Firstly I usually buy them in December in any of the nurseries...place them in a brown bag in the refrigerator. Then I find any container like the depth of a bulb pan...and start in Dec. jan. or Feb...put nothing but some kind of pebbles or clean rocks (I have actual black ones in this because I couldn't find another color from a vase I had used) up to depth of about 2 inches...then you can either just put wet spagnum moss on the top, fill up the container with water and let the bulbs just sit on top of the water. The roots will grab down to the water immediately. Since I didn't have any moss on hand, I used a soil-less mix that I had for the paperwhites to sit on the damp soil...you can go for water only.(but never let the bulb actually sit in water itself...only the roots)...doesn't make a difference...put in a east or south window. The fragrance is terrific, but get ready...you may be moving it to another room once it is in full bloom. (always stick your finger down to see that the water level stays pretty steady and add what you need as they grow)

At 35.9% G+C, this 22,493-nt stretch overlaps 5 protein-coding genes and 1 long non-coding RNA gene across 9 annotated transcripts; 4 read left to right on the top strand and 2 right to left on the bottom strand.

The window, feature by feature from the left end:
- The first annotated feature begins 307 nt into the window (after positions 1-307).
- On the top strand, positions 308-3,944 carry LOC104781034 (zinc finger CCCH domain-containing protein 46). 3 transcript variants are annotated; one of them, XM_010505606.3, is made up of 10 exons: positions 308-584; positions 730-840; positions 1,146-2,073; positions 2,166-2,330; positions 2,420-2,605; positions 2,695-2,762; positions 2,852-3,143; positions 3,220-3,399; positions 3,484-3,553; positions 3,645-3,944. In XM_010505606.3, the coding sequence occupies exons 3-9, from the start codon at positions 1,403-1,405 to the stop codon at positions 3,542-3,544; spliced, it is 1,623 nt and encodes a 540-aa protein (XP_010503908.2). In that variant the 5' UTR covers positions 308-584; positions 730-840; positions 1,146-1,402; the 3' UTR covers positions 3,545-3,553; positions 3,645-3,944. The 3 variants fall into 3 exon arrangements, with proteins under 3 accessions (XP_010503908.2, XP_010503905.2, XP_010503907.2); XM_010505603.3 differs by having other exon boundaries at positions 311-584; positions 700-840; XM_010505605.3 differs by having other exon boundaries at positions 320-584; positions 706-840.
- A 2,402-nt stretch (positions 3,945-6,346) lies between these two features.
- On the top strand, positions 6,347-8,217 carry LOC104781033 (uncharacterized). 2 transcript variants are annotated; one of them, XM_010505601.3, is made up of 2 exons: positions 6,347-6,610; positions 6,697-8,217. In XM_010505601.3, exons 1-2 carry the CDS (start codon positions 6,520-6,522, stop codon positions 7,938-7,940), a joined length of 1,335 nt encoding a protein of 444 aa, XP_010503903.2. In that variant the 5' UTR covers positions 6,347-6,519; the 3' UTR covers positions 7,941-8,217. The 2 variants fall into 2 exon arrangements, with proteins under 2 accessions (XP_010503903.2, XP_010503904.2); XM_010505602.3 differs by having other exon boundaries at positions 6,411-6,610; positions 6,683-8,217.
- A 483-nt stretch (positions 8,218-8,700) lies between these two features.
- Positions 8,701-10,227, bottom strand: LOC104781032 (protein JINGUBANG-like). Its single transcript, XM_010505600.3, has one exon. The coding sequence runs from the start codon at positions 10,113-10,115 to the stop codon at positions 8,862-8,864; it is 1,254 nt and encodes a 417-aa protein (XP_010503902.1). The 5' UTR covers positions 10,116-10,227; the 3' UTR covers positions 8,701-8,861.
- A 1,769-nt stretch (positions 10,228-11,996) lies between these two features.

I was wondering about the longevity of forced bulbs. Do you only use them once? Seems to me they would need to be potted up and fed some Miracle Grow Bloom Booster or something like that to bloom the following year. Just a thought.
I should keep mine, but I usually don't...I would guess that the best way to have them the next year is to either put them in the ground somewhere with plenty of bonemeal and bloodmeal in the soil to let them build up for the next year...the paper white can be pricey...thanks for the good ideal